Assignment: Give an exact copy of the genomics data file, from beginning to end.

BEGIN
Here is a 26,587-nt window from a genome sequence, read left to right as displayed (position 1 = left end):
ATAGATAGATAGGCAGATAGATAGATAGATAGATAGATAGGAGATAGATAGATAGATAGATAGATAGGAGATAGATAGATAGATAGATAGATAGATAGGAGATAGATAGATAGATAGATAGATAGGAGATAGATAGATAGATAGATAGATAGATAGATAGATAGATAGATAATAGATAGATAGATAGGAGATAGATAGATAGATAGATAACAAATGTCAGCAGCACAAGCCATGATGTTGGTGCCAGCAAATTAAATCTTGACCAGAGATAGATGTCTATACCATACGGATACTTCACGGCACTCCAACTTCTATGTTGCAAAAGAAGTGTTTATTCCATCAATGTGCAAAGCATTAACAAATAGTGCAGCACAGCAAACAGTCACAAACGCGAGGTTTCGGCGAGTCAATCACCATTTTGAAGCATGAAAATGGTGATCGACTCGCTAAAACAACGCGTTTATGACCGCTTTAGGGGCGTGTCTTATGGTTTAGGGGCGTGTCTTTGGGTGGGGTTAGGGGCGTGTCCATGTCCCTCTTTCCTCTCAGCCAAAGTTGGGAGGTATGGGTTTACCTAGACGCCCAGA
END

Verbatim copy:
Here is a 26,587-nt window from a genome sequence, read left to right as displayed (position 1 = left end):
ATAGATAGATAGGCAGATAGATAGATAGATAGATAGATAGGAGATAGATAGATAGATAGATAGATAGGAGATAGATAGATAGATAGATAGATAGATAGGAGATAGATAGATAGATAGATAGATAGGAGATAGATAGATAGATAGATAGATAGATAGATAGATAGATAGATAATAGATAGATAGATAGGAGATAGATAGATAGATAGATAACAAATGTCAGCAGCACAAGCCATGATGTTGGTGCCAGCAAATTAAATCTTGACCAGAGATAGATGTCTATACCATACGGATACTTCACGGCACTCCAACTTCTATGTTGCAAAAGAAGTGTTTATTCCATCAATGTGCAAAGCATTAACAAATAGTGCAGCACAGCAAACAGTCACAAACGCGAGGTTTCGGCGAGTCAATCACCATTTTGAAGCATGAAAATGGTGATCGACTCGCTAAAACAACGCGTTTATGACCGCTTTAGGGGCGTGTCTTATGGTTTAGGGGCGTGTCTTTGGGTGGGGTTAGGGGCGTGTCCATGTCCCTCTTTCCTCTCAGCCAAAGTTGGGAGGTATGGGTTTACCTAGACGCCCAGA